Doe et al v. Board of Education of the Community High School District 218 et al

Northern District of Illinois, ilnd-1:2016-cv-06646

OPINION and Order. Signed by the Honorable Charles R. Norgle, Sr on 6/19/2017. Mailed notice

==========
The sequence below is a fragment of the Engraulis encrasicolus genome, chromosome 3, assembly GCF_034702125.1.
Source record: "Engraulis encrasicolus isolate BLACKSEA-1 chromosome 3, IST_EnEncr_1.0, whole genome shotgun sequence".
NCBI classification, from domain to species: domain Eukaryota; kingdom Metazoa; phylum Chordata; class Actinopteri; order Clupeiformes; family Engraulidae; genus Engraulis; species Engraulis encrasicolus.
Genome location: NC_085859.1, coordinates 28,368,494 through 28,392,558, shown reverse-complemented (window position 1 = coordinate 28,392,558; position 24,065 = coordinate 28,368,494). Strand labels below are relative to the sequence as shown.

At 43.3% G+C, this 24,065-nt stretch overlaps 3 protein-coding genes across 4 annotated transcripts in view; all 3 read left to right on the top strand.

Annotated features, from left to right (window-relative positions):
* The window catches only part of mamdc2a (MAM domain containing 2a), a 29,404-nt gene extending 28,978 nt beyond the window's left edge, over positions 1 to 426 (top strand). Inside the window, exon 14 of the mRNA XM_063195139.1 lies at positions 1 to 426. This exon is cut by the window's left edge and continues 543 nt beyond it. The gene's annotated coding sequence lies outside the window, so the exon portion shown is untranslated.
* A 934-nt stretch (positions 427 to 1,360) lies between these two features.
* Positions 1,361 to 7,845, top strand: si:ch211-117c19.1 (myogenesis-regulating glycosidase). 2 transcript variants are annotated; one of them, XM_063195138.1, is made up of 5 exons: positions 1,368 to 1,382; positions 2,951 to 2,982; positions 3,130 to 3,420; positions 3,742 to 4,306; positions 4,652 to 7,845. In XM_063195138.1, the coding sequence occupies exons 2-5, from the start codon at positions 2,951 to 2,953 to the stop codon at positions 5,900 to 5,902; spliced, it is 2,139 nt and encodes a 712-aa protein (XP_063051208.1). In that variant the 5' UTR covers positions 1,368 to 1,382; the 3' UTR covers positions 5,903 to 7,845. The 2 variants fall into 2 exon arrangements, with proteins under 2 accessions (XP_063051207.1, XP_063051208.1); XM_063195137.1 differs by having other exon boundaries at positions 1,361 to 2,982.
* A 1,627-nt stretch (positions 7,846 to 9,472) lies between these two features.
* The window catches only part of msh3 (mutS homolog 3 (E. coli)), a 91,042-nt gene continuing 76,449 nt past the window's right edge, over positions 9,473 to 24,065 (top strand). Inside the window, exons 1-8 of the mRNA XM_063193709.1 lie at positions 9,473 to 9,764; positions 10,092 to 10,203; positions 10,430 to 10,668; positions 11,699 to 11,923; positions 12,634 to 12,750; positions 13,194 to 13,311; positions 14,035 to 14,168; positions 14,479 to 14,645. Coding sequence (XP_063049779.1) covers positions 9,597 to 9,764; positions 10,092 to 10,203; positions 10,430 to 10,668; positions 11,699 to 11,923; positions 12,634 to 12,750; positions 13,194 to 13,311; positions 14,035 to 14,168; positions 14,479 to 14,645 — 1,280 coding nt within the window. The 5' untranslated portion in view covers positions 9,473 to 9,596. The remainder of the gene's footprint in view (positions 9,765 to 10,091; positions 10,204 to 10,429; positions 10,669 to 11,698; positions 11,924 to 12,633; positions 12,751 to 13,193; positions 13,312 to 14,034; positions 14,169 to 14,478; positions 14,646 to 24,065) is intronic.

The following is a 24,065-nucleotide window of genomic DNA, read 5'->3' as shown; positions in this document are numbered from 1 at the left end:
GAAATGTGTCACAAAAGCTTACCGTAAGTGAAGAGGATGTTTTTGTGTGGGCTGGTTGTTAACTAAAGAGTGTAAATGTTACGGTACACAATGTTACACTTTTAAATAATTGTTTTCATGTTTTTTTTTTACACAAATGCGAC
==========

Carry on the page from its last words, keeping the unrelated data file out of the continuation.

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Case: 1:16-cv-06646 Document #: 48 Filed: 06/19/17 Page 1 of 15 PageID #:204 NG IN THE UNITED STATES DISTRICT COURT FOR THE NORTHERN DISTRICT OF ILLINOIS EASTERN DIVISION JANE DOE, a minor, through her mother and father, Plaintiff, No. 16 CV 6646 wwuuuuuuu Hon. Charles R. Norgle BOARD OF EDUCATION OF THE COMMUNITY HIGH SCHOOL DISTRICT 218, et al., Defendants. OPINION AND ORDER Minor child Jane Doe, through her parents ("Plaintiff'), sues Defendants Raymond Van Syckle ("Van Syckle"); the Board of Education of the Community High School District 218 ("District 218"); Superintendent Ty Harting ("Harting"); Principal John Hallberg ("Hallberg"); Associate Principal Mike Jacobson ("Jacobson"); and Assistant Principal of Athletics Ken Styler ("Styler") (collectively, "Administrator Defendants") (all defendants together, "Defendants"). In connection with Van Syckle allegedly videotaping Plaintiff as she began to disrobe, Plaintiff brings nine counts against Van Syckle, District 218, the Administrator Defendants, or a combination thereof. Those counts are: a violation of Plaintiff's equal protection rights pursuant to 42 U.S.C. § 1983; gender discrimination under Title IX, 20 U.S.C. § 1681(a); and seven state law claims. The first two counts thus establish federal jurisdiction. For the reasons below, Defendants' motions are granted as to the federal claims, and the Court relinquishes jurisdiction over the state law claims. The state law claims are dismissed without prejudice and may be refiled in the appropriate state court. Case: 1:16-CV-06646 Document #: 48 Filed: 06/19/17 Page 2 of 15 Pageld #:205 I. BACKGROUND Plaintiff is a student-athlete at Harold L. Richards High School ("Richards High") in Oak Lawn, Illinois. Among other extracurricular activities, Plaintiff participated in Richards High's swimming program. Richards High originally hired Van Syckle as an equipment manager. He later received additional assignments to teach physical education classes. Van Syckle had direct and unsupervised interaction with Plaintiff and other female students through the swimming program. He also had access to the locker rooms, including the showering and changing areas. The shower and changing areas had a window through which female students could potentially be viewed The specific incident in this case took place on October 30, 2015. District 218 had previously installed a rod and curtain over the window in order for students to shower and change in privacy. Van Syckle asked Plaintiff to run an errand for him ten minutes prior to the end of swimming class. As Plaintiff left the pool to shower and dress, Van Syckle instructed Plaintiff not to use certain bathroom or shower stalls because they had been treated with chemicals that could burn Plaintiff's feet. The remaining untreated dressing area was across from the window. Starting to undress, Plaintiff noticed that the rod was bent and an iPhone had been attached to capture her undressing. Still clothed, Plaintiff fled the area and hid from view. While hiding, she saw Van Syckle leave the window area. Plaintiff then exited the locker room and heard Van Syckle from a distance yell to her that everything was fine. He also wanted to know Plaintiff's location. Plaintiff immediately reported the incident to the Richards High administration. Principal Hallberg and Associate Principal Jacobson interrogated Van Syckle the Case: 1:16-CV-06646 Document #: 48 Filed: 06/19/17 Page 11 of 15 PagelD #:214 Van Syckle had to manipulate the shower rod and beguile Plaintiff into using the particular stall in which he placed his iPhone in order to record Plaintiff. Absent these actions, the curtain remedy had previously been successful. Second, upon receiving complaints of Van Syckle's prior potential misconduct, in particular, the vague allegation that he "groom[ed] at least two other female students for possible sexual exploitation similar to what was perpetrated upon Plaintiff," District 218 and the Administrator Defendants "warned [Van Syckle) to avoid further contact" with those students. Compl. 48. Third, District 218 and the Administrator Defendants responded to the Van Syckle's deviant actions on the same day that Plaintiff reported the incident. Specifically, Plaintiff states that "Van Syckle was questioned by Hallberg and Jacobson. Van Syckle turned over his personal iPhone to school officials, and was told to leave Richards High for the rest of the day." Compl. 137. Van Syckle's request that his iPhone be returned was also denied. Thus, District 218 and the Administrator Defendants took remedial action in response to each issue raised in the Complaint. As such, the Complaint on its face fails to establish that there was plausibly a policy or practice that facilitated the alleged sexual abuse. Plaintiff cites to W. By & Through Norris v. Waymire, 114 F.3d 646 (7th Cir. 1997) in support of her argument that "[r]efusing to remove [the window] was a policy decision made by [District 218]." Pl.'s Resp. to District 218 and Administrator Defendants at 7. The Court agrees with District 218 that Plaintiff's cited authority actually supports dismissal of the claim. In that case, the Seventh Circuit made clear that negligence is insufficient to find 1983 liability against the municipality. Waymire, 114 F.3d at 651-652 (discussing that recklessness may be sufficient, but gross or heightened negligence is not; stating that "the defendant must make a deliberate choice [including the deliberate choice to avoid an obvious danger); an inadvertent omission won't do"). Although "[s]lackness, laxness...confusion, and dumbness [may have] been there in 11 Case: 1:16-CV-06646 Document #: 48 Filed: 06/19/17 Page 12 of 15 PageID #:215 profusion," it cannot be said that the actions of District 218 and the Administrator Defendants rose beyond heightened negligence. See id. at 652 (finding that knowledge of a comment calling thirteen-year old girl sexy does not give rise to overlooking an obvious danger to that girl) (emphasis in original). As stated supra, District 218 obstructed the window with a shower curtain, admonished Van Syckle to stay away from the girls that complained about his behavior, and immediately responded to Plaintiff's complaint. Plaintiff argues that T.E. v. Grindle, 599 F.3d 583 (7th Cir. 2010), which came before the Seventh Circuit at the summary judgment stage, compels the survival of her § 1983 claim against the Administrator Defendants and District. This authority is also unavailing. Plaintiff is correct that the case dictates that turning a blind eye or condoning unconstitutional conduct can give rise to § 1983 liability. Id. at 588. However, District 218 and the Administrator Defendants correctly argue that Grindle is distinguishable. Unlike this case, the plaintiffs in Grindle offered "evidence that would allow a jury to conclude that [the administrator at issue] knew about [the perpetrator's] abuse of the girls and deliberately helped cover it up by misleading the girls' parents, the superintendent, and other administrators. From [that] evidence, a jury could reasonably infer...purpose[ful] [] discriminati[on] against the girls based on their gender." Id. at 589. While one could surmise that District 218 and the Administrator Defendants could have exercised a higher level of vigilance to protect their students, the actions alleged do not amount to knowledge of actual sexual abuse and a subsequent scheme to cover up the sexual misconduct. Thus, Plaintiff's § 1983 claims against District 218 and the Administrator Defendants fail to establish any plausibility of recovery. The Court therefore rejects Plaintiff's Monell claim. °Plaintiff primarily directs the argument toward the Administrator Defendants but also references District 218. The Court therefore addresses the argument as to both the Administrator Defendants and District 218. 12 Case: 1:16-CV-06646 Document #: 48 Filed: 06/19/17 Page 13 of 15 PagelD #:216 C. Plaintiff's Title IX Claim against District 218 "Title IX of the Education Amendments of 1972, 20 U.S.C. § 1681, prohibits sexual discrimination in educational programs and activities which receive federal funds." Mary M. v. N. Lawrence Cmty. Sch. Corp., 131 F.3d 1220, 1224 (7th Cir. 1997). "The United States Supreme Court provided for a private right of action against an educational institution under Title IX in Cannon v. University of Chicago, 441 U.S. 677, 694–96 (1979), and granted private litigants the right to recover compensatory damages for a Title IX violation in Franklin v. Gwinnett County Pub. Sch., 503 U.S. 60, 75–77 (1992)." N. Lawrence Cmty. Sch. Corp., 131 F.3d at 1224. "In Franklin v. Gwinnett County Public Schools, 503 U.S. 60, 75 (1992), the Supreme Court stated that Title IX places on [public schools] the duty not to discriminate on the basis of sex, and when a supervisor sexually harasses a subordinate because of the subordinate's sex, that supervisor discriminate[s] on the basis of sex. We [the Seventh Circuit] believe the same rule should apply when a teacher sexually harasses and abuses a student." Smith v. Metro. Sch. Dist. Perry Twp., 128 F.3d 1014, 1021 (7th Cir. 1997) (internal quotation marks omitted) (alterations in original). A student that suffers sexual harassment by a teacher may recover damages only if the school district is deliberately indifferent to the harassment. Doe-2 v. McLean Cty. Unit Dist. No. 5 Bd. of Directors, 593 F.3d 507, 512 (7th Cir. 2010) (citing Gebser v. Lago Vista Indep. Sch. Dist., 524 U.S. 274, 290 (1998)). "The standard of deliberate indifference sets a high bar for plaintiffs under Title VI and Title IX"; mere negligence is insufficient. Doe v. Galster, 768 F.3d 611, 619 (7th Cir. 2014). A school district's deliberate indifference requires actual knowledge of the sexual harassment and "substantial control over both the harasser and the context in which the known harassment occurs." McLean Cty. Unit Dist. No. 5 Bd. of Directors, 593 F.3d at 512 13 Case: 1:16-CV-06646 Document #: 48 Filed: 06/19/17 Page 14 of 15 Pageld #:217 (internal citation and quotation marks omitted). Provided "the school's response is not 'clearly unreasonable,' it cannot have acted with the requisite deliberate indifference to incur Title IX liability." Gabrielle M. v. Park Forest-Chicago Heights, IL. Sch. Dist. 163, 315 F.3d 817, 824 (7th Cir. 2003) (internal citation omitted). Finally, as stated by the Seventh Circuit, "[j]ust as the Supreme Court refused to impute an employee's actions to the municipality in Monell based on agency principles, so too do we refuse to impute a teacher's actions to a School District or School Board." Smith, 128 F.3d at 1027-28. The Court need not address this claim at length. The discussion of g 1983 liability supra explains that one might believe that District 218's actions were amiss, but there is nothing in the Complaint that demonstrates District 218 turned a blind eye or failed to respond so as to condone sexual abuse. This was a failed attempt to video record a young female undressing. She saw the iPhone and ran fully clothed to seek assistance. The window obstruction, reprimanding Van Syckle to stay away from the girls that previously complained about his behavior, and timely responding Plaintiff's complaint show that, even taking all of the allegations as true as the Court must, the Complaint fails to plausibly state a clearly unreasonable response that rises to the high bar of deliberate indifference. III. CONCLUSION In sum, while the Court expressly condemns Van Syckle's modern version of peeping Tom behavior," Plaintiff fails to state a plausible claim for relief under § 1983 or Title IX. Accordingly, Counts I and II of Plaintiff's Complaint are dismissed with prejudice. Because of the dismissal of those two counts, no claims remain under the Constitution, laws, or treaties of the United States." 28 U.S.C. § 1331. Absent a federal question, the Court relinquishes "A person who makes it a habit of sneaking up to windows and peeping in, for the purpose generally of seeing women of the household in the nude." BLACK'S LAW DICTIONARY 1019 (5th ed. 1979). 14 Case: 1:16-CV-06646 Document #: 48 Filed: 06/19/17 Page 15 of 15 Pageld #:218 jurisdiction pursuant to 28 U.S.C. § 1367(c)(3). See City of Chicago v. Int'l College of Surgeons, 522 U.S. 156, 172-74 (1997); see also Groce v. Eli Lilly & Co., 193 F.3d 496, 500-01 (7th Cir. 1999). The state causes of action are dismissed without prejudice and may be filed in the appropriate venue in the State of Illinois. IT IS SO ORDERED. ENTER: ogled CHARLES RONALD NORGLE, Judge United States District Court DATE: June 19, 2017 15 Case: 1:16-CV-06646 Document #: 48 Filed: 06/19/17 Page 3 of 15 PageID #:206 same day and confiscated his personal iPhone. They retained the iPhone over Van Syckle's objections. Van Syckle was also told to leave the premises. The Complaint also states that prior to October 30, 2015, District 218 had received reports that Van Syckle engaged in inappropriate sexual conduct, including the "grooming of at least two other female students for possible sexual exploitation." Compl. 948. Plaintiff does not state who brought these complaints to District 218 or when the complaints were lodged. The sexual conduct and grooming are not defined. However, the Complaint does state that Van Syckle was expressly warned to stay away from those students. Finally, although the Complaint states that the window provided a view from which Van Syckle could see fully naked students, Plaintiff does not actually allege that she was viewed nude. Rather, she states that "[w]hile getting undressed, [she] looked up at the observation window and noticed the rod was bent down with a recording device pointed at her." Compl. 32. Still clothed, she saw Van Syckle in the vicinity. II. DISCUSSION A. Standard of Review "Although a party need not plead detailed factual allegations' to survive a motion to dismiss, mere 'labels and conclusions'or "a formulaic recitation of the elements of a cause of action will not do."" Berger v. Nat'l Collegiate Athletic Ass'n, 843 F.3d 285, 290 (7th Cir. 2016) (quoting Bell Atlantic Corp. v. Twombly, 550 U.S. 544, 555 (2007)). "Instead, [t]o survive a motion to dismiss, a complaint must contain sufficient factual matter, accepted as true, to state a claim for relief that is plausible on its face." Id. (citing Ashcroft v. Iqbal, 556 U.S. 662, 678 (2009)) (internal quotation marks omitted). Complaints that fail to state a plausible basis for relief must be dismissed. Moore v. Mahone, 652 F.3d 722, 725 (7th Cir. 2011). Case: 1:16-CV-06646 Document #: 48 Filed: 06/19/17 Page 4 of 15 Pageld #:207 B. Plaintiff's 42 U.S.C. § 1983 Claims "To state a claim under 42 U.S.C. § 1983, a plaintiff must allege that he or she was (1) deprived of a federal right, privilege, or immunity (2) by any person acting under color of state law." Brown v. Budz, 398 F.3d 904, 908 (7th Cir. 2005) (citations omitted). In this case, Plaintiff invokes her equal protection rights on the basis of gender. To sustain a claim for an equal protection violation, Plaintiff must show that (1) Defendants treated her differently from others who were similarly situated; (2) Defendants intentionally treated her differently because of her membership in the class to which she belonged (female); and (3) that there was not an exceedingly persuasive justification for the intentional discrimination.' See Schroeder v. Hamilton Sch. Dist., 282 F.3d 946, 950-51 (7th Cir. 2002) (internal citations omitted). As the Seventh Circuit has explained: The gravamen of equal protection lies not in the fact of deprivation of a right but in the invidious classification of persons aggrieved by the state's action. A plaintiff must demonstrate intentional or purposeful discrimination to show an equal protection violation. Discriminatory purpose, however, implies more than intent as volition or intent as awareness of consequences. It implies that a decisionmaker singled out a particular group for disparate treatment and selected his course of action at least in part for the purpose of causing its adverse effects on the identifiable group. Id. at 951 (internal citations omitted). Thus, "[a] person bringing an action under the Equal protection Clause must show intentional discrimination against [her] because of [her] membership in a particular class, not merely that [s]he was treated unfairly." Trautvetter v. Quick, 916 F.2d 1140, 1150 (7th Cir. 1990). Finally, a showing that Defendants were negligent is insufficient to sustain an equal protection claim. Schroeder, 282 F.3d at 951. I"Gender is a quasi-suspect class that triggers intermediate scrutiny in the equal protection context; the justification for a gender-based classification thus must be exceedingly persuasive." Hayden ex rel. A.H. v. Greensburg Cmty. Sch. Corp., 743 F.3d 569, 577 (7th Cir. 2014) (citing United States v. Virginia, 518 U.S. 515, 533 (1996)). There is clearly no dispute that no exceedingly persuasive justification exists with respect to sexual harassment. Case: 1:16-CV-06646 Document #: 48 Filed: 06/19/17 Page 5 of 15 PageID #:208 i. Plaintiff's § 1983 Claim against Van Syckle As to Van Syckle, Plaintiff fails to allege facts from which she could plausibly establish that Van Syckle intentionally discriminated against Plaintiff because of her membership in a class.? Plaintiff baldly asserts conclusory allegations that recite the elements of an equal protection claim: "[t]he harassment and abuse suffered by Plaintiff was based on her gender,"? and "[Defendants] sexually harassed, abused and otherwise discriminated against Plaintiff because of her gender." Compl. 47; see also id. 52 ("Plaintiff has been victimized based on her membership in a certain class of individuals. Plaintiff was treated differently than other similarly-situated individuals."); id. 9 59 ("The harassment and abuse suffered by Plaintiff was based on gender."). These are formulaic recitations of the elements that the Court need not accept as true. Twombly, 550 U.S. at 555 (the Complaint "requires more than labels and conclusions, and a formulaic recitation of the elements of a cause of action will not do."). The remaining factual allegations do not elucidate a discriminatory intent with respect to Plaintiff's gender. As a result, these allegations do not suffice to state a claim. The claim therefore must fail. To elaborate, and drawing all reasonable inferences in favor of Plaintiff from all the facts alleged, the Complaint is void of allegations which could plausibly show that Van Syckle targeted Plaintiff on the basis of her gender. Sexual harassment based solely on personal attraction does not amount to discrimination based on gender. Trautvetter, 916 F.2d at 1152. In 2 Plaintiff has pleaded sufficient allegations to show that Van Syckle was employed by District 218 and was acting within the scope of his employment when the incident at issue took place. 3 Plaintiff conclusorily refers to Van Syckle "grooming" two other female students. Compl. 1948, 59, 61, 72, 91. The Complaint states no facts as to what Van Syckle did to "groom" other females, who they were, or how this assertion supports a plausible claim for gender discrimination. Case: 1:16-CV-06646 Document #: 48 Filed: 06/19/17 Page 6 of 15 PagelD #:209 affirming the district court's grant of summary judgment on a § 1983 equal protection claim as a result of sexual harassment," the Trautvetter court stated: Certainly, the underlying fact is that [the plaintiff] is a woman. But, as we have noted, her status as a woman does not itself support an allegation of sexual harassment under the equal protection clause; she must demonstrate in a colorable manner that [the defendant's] advances were because of her status as a woman as opposed to characteristics, albeit some no doubt sexual, which were personal to her... [the defendant's] feelings were [not] based on anything but a personal attraction to [the plaintiff]. The factual allegations here do not establish a plausibility that Van Syckle targeted Plaintiff because she is a female; to the contrary, the allegations show that Van Syckle wanted to video record Plaintiff personally. Otherwise put, the Complaint fails to plausibly state that Van Syckle sought out Plaintiff for any reason other than personal attraction. Van Syckle requested that Plaintiff—and only Plaintiff-leave swimming class early to run an errand for him. He then directed Plaintiff—and no other female students—to the particular stall in which he had surreptitiously placed his iPhone for recording. As a comparator, it is not the case, for example, that Van Syckle set up a recording device for an extended period of time scanning the locker room in hopes of recording any or all female students. There is no equal protection action against Van Syckle because it is not plausible that Van Syckle had the requisite discriminatory intent or effect. Plaintiff's legal authority in her response does nothing to alter the legal analysis. She cites only a single case, Bohen v. City of E. Chicago, Ind., 799 F.2d 1180 (7th Cir. 1986), in 4 The plaintiff failed to state a specific constitutional right as required by § 1983. Id. at 1148. However, "because [the plaintiff did] allege 'sexual harassment throughout her complaint and because sexual harassment may, in certain circumstances, constitute gender discrimination in violation of the equal protection clause of the fourteenth amendment, [the Seventh Circuit] assume[d] that [the plaintiff] specifically pleaded such a claim and address[ed] the propriety of the district court's dismissal of the same." Id. at 1148–49 (emphasis in original). Case: 1:16-CV-06646 Document #: 48 Filed: 06/19/17 Page 7 of 15 PageID #:210 support of her claim against Van Syckle. Plaintiff looks to Bohen for the propositions that "[a]s a general matter, a single discriminatory act against one individual can amount to intentional discrimination for equal protection purposes," and that she "need not prove a discriminatory policy against an entire class...." Pl.'s Resp. to Van Syckle at 5. To begin, Plaintiff uses these citations absent any application to her own case. Such perfunctory arguments cannot aid in sustaining a claim. See Mahaffey v. Ramos, 588 F.3d 1142, 1146 (7th Cir. 2009) ("Perfunctory, undeveloped arguments without discussion or citation to pertinent legal authority are waived."). That notwithstanding, Bohen is distinguishable. In that case, supervisors and coworkers repeatedly sexually harassed a female fire department dispatcher over the course of her more than three-year employment. Bohen, 799 F.2d at 1182. The sexual harassment was verbal and physical. A senior dispatcher, who later became the plaintiff's supervisor, spoke of his preferred sexual positions, the plaintiff's participation, and his expectations for her behavior in relation thereto. Id. He rubbed his pelvis against her rear when she stood up and spread his legs so that he was constantly touching her when she was in a seated position. Id. He also forced her to leave the door open when she used the bathroom. Id. at 1182-83. Others stated their sexual fantasies with the plaintiff and even "informed [her] (in words of another color) that a forcible rape in some nearby flora would improve her position." Id. In dicta, the Bohen court cited Batson v. Kentucky, 476 U.S. 79 (1986), for Plaintiff's cited proposition that "[a]s a general matter, a single act discriminatory act against one individual can amount to intentional discrimination for equal protection purposes." Id. at 1187. However, the factual and legal circumstances of Batson are quite different than this case. There, the Supreme Court addressed racial discrimination in the context of voir dire. Batson, 476 U.S. at 86 ("The Equal Protection Clause guarantees the defendant that the State will not exclude members of his race from the jury Case: 1:16-CV-06646 Document #: 48 Filed: 06/19/17 Page 8 of 15 PageID #:211 venire on account of race or on the false assumption that members of his race as a group are not qualified to serve as jurors.") (internal citations omitted). The Batson racial discrimination in the context of voir dire is not transferrable to the facts of this case. In that case, where the defendant was African-American, "all four of the black persons on the venire, and a jury of only white persons was selected." Id. at 83. None of the African-American jurors was struck for cause; rather, the prosecutor exercised only peremptory challenges in order to select an entirely white jury without having to provide any legitimate basis. Id. Likewise, the sexual harassment in Bohen is inapposite to this case. The Bohen court found that pervasive sexual harassment of the victim throughout the entire department, including those with supervisory authority, for the duration of the victim's tenure at her job showed that the city itself and high city officials could have had a policy or custom of sexual harassment. Bohen, 799 F.2d at 1189. Plaintiff in this case uses Bohen to support her claim against Van Syckle, the individual who perpetrated the alleged sexual harassment. Unlike this case, however, the Bohen Plaintiff did not sue the male employees who actually harassed her. Id. (Posner, J., concurring) (concurring in the decision except with respect to the equal protection claim and stating "I would characterize [the equal protection claim] differently from [the majority]: not as a claim of sexual harassment but as a claim of failure to protect the plaintiff against such harassment. The difference is important because the male employees who actually harassed her are not the people she has sued.")." The court stated that "[a] single act of a sufficiently high- The concurrence emphasized the importance of the fact that the plaintiff did not sue the employees who actually harassed her. For example, the concurrence states: Now this suit is not against the employees who actually harassed [the plaintiff], but against the city itself and high city officials. Therefore, so far as the harassment itself is concerned, it is as if it had been done by private persons. Thus the issue as I view it is not whether sexual harassment violates the equal protection clause. [The plaintiff] is not complaining about sexual harassment as such; she has not named as defendants the people who harassed her; she is complaining about the Case: 1:16-CV-06646 Document #: 48 Filed: 06/19/17 Page 9 of 15 PageID #:212 ranking policy-maker is sufficient to establish an entity's policy or custom," and ultimately found that "sexual harassment was the general, on-going, and accepted practice at the [] Fire Department, and high-ranking, supervisory, and management officials responsible for working conditions at the department knew of, tolerated, and participated in the harassment." Id. (internal citations omitted). Thus, the case does not support Plaintiff's § 1983 equal protection claim against Van Syckle individually because the court never even applied the claims in Bohen to the individual harassers. ii. Plaintiff's Claims against District 218 and the Administrator Defendants Regarding District 218 and the Administrator Defendants, Plaintiff specifically asserts that they "maintained a policy which facilitated and inflicted the injury upon the Plaintiff." Pl.'s Resp. to District 218 and Administrator Defendants at 5. As a threshold matter, the Complaint must show a constitutional violation in order to maintain a § 1983 claim in the first instance. 42 U.S.C. § 1983 (requiring a "deprivation of any rights, privileges, or immunities secured by the Constitution and laws"); Christensen v. Cty. of Boone, IL, 483 F.3d 454, 459 (7th Cir. 2007) ("In order to state a claim under & 1983, the plaintiffs must allege that a government official, acting under color of state law, deprived them of a right secured by the Constitution or laws of the United States."). As previously discussed, the Complaint fails to state that the video recording amounted to a violation of Plaintiff's equal protection rights, and therefore, the Complaint fails to state an equal protection claim in the first instance. As such, Plaintiff's & 1983 claims against District 218 and the Administrator Defendants must also fail because District 218 and the defendants' failure to take steps to prevent such harassment. Her legal theory is that by failing to take steps against harassment by her male coworkers the city was guilty of a selective, deliberate withdrawal of police protection from a female employee because of her sex. Id. at 1190. Case: 1:16-CV-06646 Document #: 48 Filed: 06/19/17 Page 10 of 15 PagelD #:213 Administrator Defendants could not have maintained a policy of, turned a blind eye to, or condoned equal protection violations where none existed in the first instance. Even assuming arguendo that Plaintiff had stated a claim for an equal protection violation to begin with, the claims against District 218 and the Administrator Defendants would still fail. Under Monell v. Dep't of Soc. Servs. of City of N.Y., local governing bodies may be sued where the unconstitutional action is implemented or executed through a custom—official or carried out absent formal approval. 436 U.S. 658, 691 (1978). However, District 218 and the Administrator Defendants cannot be held liable on a respondeat superior theory. Id. Plaintiff's argument rests on her allegations that District 218 and the Administrator Defendants condoned or turned a blind eye to previous acts of sexual abuse by: (1) failing to remove the open and obvious temptation for potential sexual predators to view female students through the locker room window and (2) knowing, but failing to sufficiently respond to, prior reports of female students regarding sexual misconduct by Van Syckle. Plaintiff only vaguely distinguishes her argument against District 218 from her argument against the Administrator Defendants; she largely lumps the two together. Plaintiff's argument ignores several facts stated within the four corners of her Complaint that show that District 218 and the Administrator Defendants indeed responded—even if in an unsuccessful or unsatisfactory fashion—to the window issue, the prior complaints from female students, and the video recording of Plaintiff. First, the Complaint states that District 218 "placed a shower rod and plastic curtain to obstruct viewing of the girls' locker room...." Compl. 1 29; see also id. q 50 ("[District 218], Harting, Hallberg, Jacobson and Styler received complaints about this observation window... [their response) was to erect a temporary barrier in the form of a plastic shower curtain..."); id. 1962, 74, 93, 104 (same). As Defendants point out, TO